The violent assault on the U.S. Capitol on January 6 was at best a display of unfettered privilege. More troubling was that this terrorist attempt to take over the Capitol was the first insurrection since the Civil War.
Individually, the mob was lawless, obstructive, and dangerous. Collectively, this mob was an unchecked threat to the foundation of our Nation’s democracy and an affront to all American citizens.
The belief held by so many of us—that the peaceful, democratic transition of power will happen without fail—was shattered as we watched as hordes of delusional criminals entered the Capitol grounds, broke windows, looted, assaulted police officers. One police officer died in the mob assault. The mob threatened elected officials who were attempting to do their Constitutional duty and certify the 2020 Presidential Election results.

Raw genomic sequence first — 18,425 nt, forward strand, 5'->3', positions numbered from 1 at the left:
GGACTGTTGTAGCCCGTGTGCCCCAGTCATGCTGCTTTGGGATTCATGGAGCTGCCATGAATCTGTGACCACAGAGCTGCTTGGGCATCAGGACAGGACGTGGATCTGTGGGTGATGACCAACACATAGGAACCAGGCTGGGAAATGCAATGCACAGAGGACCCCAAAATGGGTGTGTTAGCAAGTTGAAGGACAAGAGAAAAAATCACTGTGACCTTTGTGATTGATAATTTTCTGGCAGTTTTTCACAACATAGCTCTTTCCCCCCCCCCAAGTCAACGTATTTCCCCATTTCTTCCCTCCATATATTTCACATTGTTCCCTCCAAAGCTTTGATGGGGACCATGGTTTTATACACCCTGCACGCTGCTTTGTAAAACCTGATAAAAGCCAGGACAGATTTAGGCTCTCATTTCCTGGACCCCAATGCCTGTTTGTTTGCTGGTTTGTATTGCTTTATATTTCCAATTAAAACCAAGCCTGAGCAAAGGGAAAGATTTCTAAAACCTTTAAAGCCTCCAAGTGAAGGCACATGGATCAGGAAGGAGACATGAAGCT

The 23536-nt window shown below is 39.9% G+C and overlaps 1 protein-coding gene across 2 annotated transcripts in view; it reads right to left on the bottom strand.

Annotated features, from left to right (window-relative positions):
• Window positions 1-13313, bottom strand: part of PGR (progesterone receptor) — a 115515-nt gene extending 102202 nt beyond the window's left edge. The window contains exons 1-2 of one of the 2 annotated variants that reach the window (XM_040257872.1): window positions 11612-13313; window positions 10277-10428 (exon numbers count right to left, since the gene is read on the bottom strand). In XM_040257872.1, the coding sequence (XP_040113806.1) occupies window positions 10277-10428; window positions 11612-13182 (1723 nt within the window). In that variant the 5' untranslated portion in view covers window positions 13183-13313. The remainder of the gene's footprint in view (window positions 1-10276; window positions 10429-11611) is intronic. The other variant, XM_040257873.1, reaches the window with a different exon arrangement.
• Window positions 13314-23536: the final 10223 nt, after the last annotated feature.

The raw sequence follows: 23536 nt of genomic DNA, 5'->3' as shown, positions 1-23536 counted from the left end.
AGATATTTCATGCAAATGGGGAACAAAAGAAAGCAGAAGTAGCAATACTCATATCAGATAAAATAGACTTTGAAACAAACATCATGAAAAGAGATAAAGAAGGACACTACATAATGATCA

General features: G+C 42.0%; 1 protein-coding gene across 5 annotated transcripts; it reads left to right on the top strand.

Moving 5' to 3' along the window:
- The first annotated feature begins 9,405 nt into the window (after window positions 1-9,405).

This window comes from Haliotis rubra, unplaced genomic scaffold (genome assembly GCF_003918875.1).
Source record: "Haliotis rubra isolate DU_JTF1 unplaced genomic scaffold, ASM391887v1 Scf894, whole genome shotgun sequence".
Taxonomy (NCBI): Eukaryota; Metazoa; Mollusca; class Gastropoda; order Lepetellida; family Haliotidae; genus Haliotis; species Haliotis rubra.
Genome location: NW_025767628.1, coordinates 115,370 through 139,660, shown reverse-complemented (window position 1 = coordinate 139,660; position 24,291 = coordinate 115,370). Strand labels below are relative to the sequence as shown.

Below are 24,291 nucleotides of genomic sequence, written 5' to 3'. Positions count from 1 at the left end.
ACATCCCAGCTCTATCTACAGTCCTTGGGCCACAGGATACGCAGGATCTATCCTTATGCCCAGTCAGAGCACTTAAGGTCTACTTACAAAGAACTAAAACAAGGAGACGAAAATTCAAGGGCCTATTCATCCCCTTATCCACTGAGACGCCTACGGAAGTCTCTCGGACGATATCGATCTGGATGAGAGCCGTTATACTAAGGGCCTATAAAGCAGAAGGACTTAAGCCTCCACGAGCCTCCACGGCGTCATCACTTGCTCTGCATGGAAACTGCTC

Members of Congress were ushered to safety in the midst of debating the legitimacy of Arizona’s electors. As an Arizonan, I find this not just offensive, but damaging. The mob was attacking my vote. The mob was attacking the vote of my neighbors, and record numbers of tribal members that voted.
Whether you agree with the outcome or not, those electors represent the legitimate outcome of the presidential election in Arizona. Incredibly, the mob was incited by lies issued by President Trump and his enablers that the election was stolen by a vast conspiracy of Democrats, George Soros, Venezuela and even the Clinton Foundation. It was of no consequence that over 60 courts, including the U.S. Supreme Court, and even Attorney General Barr found not one shred of evidence to support the lies.
Terry Ramber is the chairman of the San Carlos Apache Tribe